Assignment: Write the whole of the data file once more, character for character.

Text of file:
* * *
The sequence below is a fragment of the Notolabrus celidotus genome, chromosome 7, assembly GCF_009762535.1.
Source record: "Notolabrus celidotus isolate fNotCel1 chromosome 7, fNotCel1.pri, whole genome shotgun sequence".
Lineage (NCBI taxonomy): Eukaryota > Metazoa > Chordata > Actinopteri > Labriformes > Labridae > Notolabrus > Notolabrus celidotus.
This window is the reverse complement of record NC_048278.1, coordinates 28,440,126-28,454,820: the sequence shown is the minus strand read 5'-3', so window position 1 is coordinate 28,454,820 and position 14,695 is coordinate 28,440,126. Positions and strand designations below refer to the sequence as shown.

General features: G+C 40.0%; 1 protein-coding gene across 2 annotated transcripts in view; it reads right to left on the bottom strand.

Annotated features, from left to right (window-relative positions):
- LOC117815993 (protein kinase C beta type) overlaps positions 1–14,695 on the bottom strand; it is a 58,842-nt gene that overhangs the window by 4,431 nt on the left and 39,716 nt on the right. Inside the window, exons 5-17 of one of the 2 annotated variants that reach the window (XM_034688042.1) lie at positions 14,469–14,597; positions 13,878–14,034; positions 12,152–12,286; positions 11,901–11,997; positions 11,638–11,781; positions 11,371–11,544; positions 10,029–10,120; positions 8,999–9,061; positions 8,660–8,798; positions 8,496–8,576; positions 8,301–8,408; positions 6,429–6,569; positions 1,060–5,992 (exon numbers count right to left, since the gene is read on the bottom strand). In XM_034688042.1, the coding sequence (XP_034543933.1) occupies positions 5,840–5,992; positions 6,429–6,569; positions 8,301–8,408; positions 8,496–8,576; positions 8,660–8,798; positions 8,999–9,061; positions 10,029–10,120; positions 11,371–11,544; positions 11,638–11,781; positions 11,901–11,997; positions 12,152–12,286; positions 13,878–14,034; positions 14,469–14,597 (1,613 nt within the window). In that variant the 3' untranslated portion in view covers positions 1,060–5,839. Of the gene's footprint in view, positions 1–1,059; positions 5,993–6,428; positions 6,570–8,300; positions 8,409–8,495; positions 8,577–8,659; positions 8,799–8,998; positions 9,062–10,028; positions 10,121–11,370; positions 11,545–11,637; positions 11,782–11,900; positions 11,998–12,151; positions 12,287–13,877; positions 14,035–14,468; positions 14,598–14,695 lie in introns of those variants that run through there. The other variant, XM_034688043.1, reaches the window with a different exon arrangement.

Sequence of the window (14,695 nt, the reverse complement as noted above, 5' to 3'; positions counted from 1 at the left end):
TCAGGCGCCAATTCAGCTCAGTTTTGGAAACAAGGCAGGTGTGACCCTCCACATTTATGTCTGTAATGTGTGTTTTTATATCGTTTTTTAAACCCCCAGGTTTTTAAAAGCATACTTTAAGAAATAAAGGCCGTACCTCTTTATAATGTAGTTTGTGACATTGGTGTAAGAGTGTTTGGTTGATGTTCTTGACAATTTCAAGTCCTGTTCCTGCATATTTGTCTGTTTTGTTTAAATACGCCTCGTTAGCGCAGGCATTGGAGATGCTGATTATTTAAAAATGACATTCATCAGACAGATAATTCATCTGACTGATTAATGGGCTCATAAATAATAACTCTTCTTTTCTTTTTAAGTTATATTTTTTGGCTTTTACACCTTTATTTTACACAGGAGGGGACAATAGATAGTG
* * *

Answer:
The sequence below is a fragment of the Notolabrus celidotus genome, chromosome 7, assembly GCF_009762535.1.
Source record: "Notolabrus celidotus isolate fNotCel1 chromosome 7, fNotCel1.pri, whole genome shotgun sequence".
Lineage (NCBI taxonomy): Eukaryota > Metazoa > Chordata > Actinopteri > Labriformes > Labridae > Notolabrus > Notolabrus celidotus.
This window is the reverse complement of record NC_048278.1, coordinates 28,440,126-28,454,820: the sequence shown is the minus strand read 5'-3', so window position 1 is coordinate 28,454,820 and position 14,695 is coordinate 28,440,126. Positions and strand designations below refer to the sequence as shown.

General features: G+C 40.0%; 1 protein-coding gene across 2 annotated transcripts in view; it reads right to left on the bottom strand.

Annotated features, from left to right (window-relative positions):
- LOC117815993 (protein kinase C beta type) overlaps positions 1–14,695 on the bottom strand; it is a 58,842-nt gene that overhangs the window by 4,431 nt on the left and 39,716 nt on the right. Inside the window, exons 5-17 of one of the 2 annotated variants that reach the window (XM_034688042.1) lie at positions 14,469–14,597; positions 13,878–14,034; positions 12,152–12,286; positions 11,901–11,997; positions 11,638–11,781; positions 11,371–11,544; positions 10,029–10,120; positions 8,999–9,061; positions 8,660–8,798; positions 8,496–8,576; positions 8,301–8,408; positions 6,429–6,569; positions 1,060–5,992 (exon numbers count right to left, since the gene is read on the bottom strand). In XM_034688042.1, the coding sequence (XP_034543933.1) occupies positions 5,840–5,992; positions 6,429–6,569; positions 8,301–8,408; positions 8,496–8,576; positions 8,660–8,798; positions 8,999–9,061; positions 10,029–10,120; positions 11,371–11,544; positions 11,638–11,781; positions 11,901–11,997; positions 12,152–12,286; positions 13,878–14,034; positions 14,469–14,597 (1,613 nt within the window). In that variant the 3' untranslated portion in view covers positions 1,060–5,839. Of the gene's footprint in view, positions 1–1,059; positions 5,993–6,428; positions 6,570–8,300; positions 8,409–8,495; positions 8,577–8,659; positions 8,799–8,998; positions 9,062–10,028; positions 10,121–11,370; positions 11,545–11,637; positions 11,782–11,900; positions 11,998–12,151; positions 12,287–13,877; positions 14,035–14,468; positions 14,598–14,695 lie in introns of those variants that run through there. The other variant, XM_034688043.1, reaches the window with a different exon arrangement.

Sequence of the window (14,695 nt, the reverse complement as noted above, 5' to 3'; positions counted from 1 at the left end):
TCAGGCGCCAATTCAGCTCAGTTTTGGAAACAAGGCAGGTGTGACCCTCCACATTTATGTCTGTAATGTGTGTTTTTATATCGTTTTTTAAACCCCCAGGTTTTTAAAAGCATACTTTAAGAAATAAAGGCCGTACCTCTTTATAATGTAGTTTGTGACATTGGTGTAAGAGTGTTTGGTTGATGTTCTTGACAATTTCAAGTCCTGTTCCTGCATATTTGTCTGTTTTGTTTAAATACGCCTCGTTAGCGCAGGCATTGGAGATGCTGATTATTTAAAAATGACATTCATCAGACAGATAATTCATCTGACTGATTAATGGGCTCATAAATAATAACTCTTCTTTTCTTTTTAAGTTATATTTTTTGGCTTTTACACCTTTATTTTACACAGGAGGGGACAATAGATAGTG